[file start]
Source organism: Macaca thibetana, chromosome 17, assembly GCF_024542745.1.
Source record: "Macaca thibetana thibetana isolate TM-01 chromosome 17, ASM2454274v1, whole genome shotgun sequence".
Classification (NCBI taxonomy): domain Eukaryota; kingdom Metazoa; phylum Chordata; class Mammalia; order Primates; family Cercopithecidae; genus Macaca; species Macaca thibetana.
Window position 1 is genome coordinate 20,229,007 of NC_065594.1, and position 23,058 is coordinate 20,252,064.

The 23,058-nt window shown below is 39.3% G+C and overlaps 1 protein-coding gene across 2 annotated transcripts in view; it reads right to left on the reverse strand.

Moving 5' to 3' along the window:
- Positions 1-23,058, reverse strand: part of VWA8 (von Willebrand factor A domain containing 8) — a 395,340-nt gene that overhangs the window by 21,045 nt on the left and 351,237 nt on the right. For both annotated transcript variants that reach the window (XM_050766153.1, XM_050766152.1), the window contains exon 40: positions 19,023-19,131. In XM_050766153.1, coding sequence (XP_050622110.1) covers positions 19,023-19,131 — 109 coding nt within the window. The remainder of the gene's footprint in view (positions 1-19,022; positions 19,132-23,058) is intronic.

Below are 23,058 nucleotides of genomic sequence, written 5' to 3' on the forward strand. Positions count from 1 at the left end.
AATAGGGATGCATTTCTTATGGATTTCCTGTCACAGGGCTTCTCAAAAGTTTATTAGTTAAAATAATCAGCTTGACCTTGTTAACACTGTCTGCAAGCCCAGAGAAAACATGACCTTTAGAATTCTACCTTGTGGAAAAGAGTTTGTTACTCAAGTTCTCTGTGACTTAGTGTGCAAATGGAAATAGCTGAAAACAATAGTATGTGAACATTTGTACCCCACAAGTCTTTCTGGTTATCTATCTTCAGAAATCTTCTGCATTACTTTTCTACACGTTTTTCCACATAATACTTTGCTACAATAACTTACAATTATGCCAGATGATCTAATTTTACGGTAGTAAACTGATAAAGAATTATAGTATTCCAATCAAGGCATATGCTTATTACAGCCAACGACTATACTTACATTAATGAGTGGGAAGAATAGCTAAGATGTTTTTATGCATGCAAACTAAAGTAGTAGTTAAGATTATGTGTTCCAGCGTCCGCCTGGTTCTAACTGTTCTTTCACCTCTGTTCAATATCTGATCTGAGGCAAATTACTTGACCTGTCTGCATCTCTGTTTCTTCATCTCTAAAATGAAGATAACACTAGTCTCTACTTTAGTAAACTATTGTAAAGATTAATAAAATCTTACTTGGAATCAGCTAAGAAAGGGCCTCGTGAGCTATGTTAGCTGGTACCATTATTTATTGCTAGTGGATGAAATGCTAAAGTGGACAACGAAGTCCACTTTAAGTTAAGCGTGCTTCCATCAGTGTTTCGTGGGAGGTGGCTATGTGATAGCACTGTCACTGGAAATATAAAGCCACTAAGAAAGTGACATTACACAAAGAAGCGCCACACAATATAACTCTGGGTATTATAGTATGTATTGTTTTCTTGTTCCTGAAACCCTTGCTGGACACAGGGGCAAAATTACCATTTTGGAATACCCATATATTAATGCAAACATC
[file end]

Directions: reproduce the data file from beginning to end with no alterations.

Source organism: Macaca thibetana, chromosome 17, assembly GCF_024542745.1.
Source record: "Macaca thibetana thibetana isolate TM-01 chromosome 17, ASM2454274v1, whole genome shotgun sequence".
Classification (NCBI taxonomy): domain Eukaryota; kingdom Metazoa; phylum Chordata; class Mammalia; order Primates; family Cercopithecidae; genus Macaca; species Macaca thibetana.
Window position 1 is genome coordinate 20,229,007 of NC_065594.1, and position 23,058 is coordinate 20,252,064.

The 23,058-nt window shown below is 39.3% G+C and overlaps 1 protein-coding gene across 2 annotated transcripts in view; it reads right to left on the reverse strand.

Moving 5' to 3' along the window:
- Positions 1-23,058, reverse strand: part of VWA8 (von Willebrand factor A domain containing 8) — a 395,340-nt gene that overhangs the window by 21,045 nt on the left and 351,237 nt on the right. For both annotated transcript variants that reach the window (XM_050766153.1, XM_050766152.1), the window contains exon 40: positions 19,023-19,131. In XM_050766153.1, coding sequence (XP_050622110.1) covers positions 19,023-19,131 — 109 coding nt within the window. The remainder of the gene's footprint in view (positions 1-19,022; positions 19,132-23,058) is intronic.

Below are 23,058 nucleotides of genomic sequence, written 5' to 3' on the forward strand. Positions count from 1 at the left end.
AATAGGGATGCATTTCTTATGGATTTCCTGTCACAGGGCTTCTCAAAAGTTTATTAGTTAAAATAATCAGCTTGACCTTGTTAACACTGTCTGCAAGCCCAGAGAAAACATGACCTTTAGAATTCTACCTTGTGGAAAAGAGTTTGTTACTCAAGTTCTCTGTGACTTAGTGTGCAAATGGAAATAGCTGAAAACAATAGTATGTGAACATTTGTACCCCACAAGTCTTTCTGGTTATCTATCTTCAGAAATCTTCTGCATTACTTTTCTACACGTTTTTCCACATAATACTTTGCTACAATAACTTACAATTATGCCAGATGATCTAATTTTACGGTAGTAAACTGATAAAGAATTATAGTATTCCAATCAAGGCATATGCTTATTACAGCCAACGACTATACTTACATTAATGAGTGGGAAGAATAGCTAAGATGTTTTTATGCATGCAAACTAAAGTAGTAGTTAAGATTATGTGTTCCAGCGTCCGCCTGGTTCTAACTGTTCTTTCACCTCTGTTCAATATCTGATCTGAGGCAAATTACTTGACCTGTCTGCATCTCTGTTTCTTCATCTCTAAAATGAAGATAACACTAGTCTCTACTTTAGTAAACTATTGTAAAGATTAATAAAATCTTACTTGGAATCAGCTAAGAAAGGGCCTCGTGAGCTATGTTAGCTGGTACCATTATTTATTGCTAGTGGATGAAATGCTAAAGTGGACAACGAAGTCCACTTTAAGTTAAGCGTGCTTCCATCAGTGTTTCGTGGGAGGTGGCTATGTGATAGCACTGTCACTGGAAATATAAAGCCACTAAGAAAGTGACATTACACAAAGAAGCGCCACACAATATAACTCTGGGTATTATAGTATGTATTGTTTTCTTGTTCCTGAAACCCTTGCTGGACACAGGGGCAAAATTACCATTTTGGAATACCCATATATTAATGCAAACATC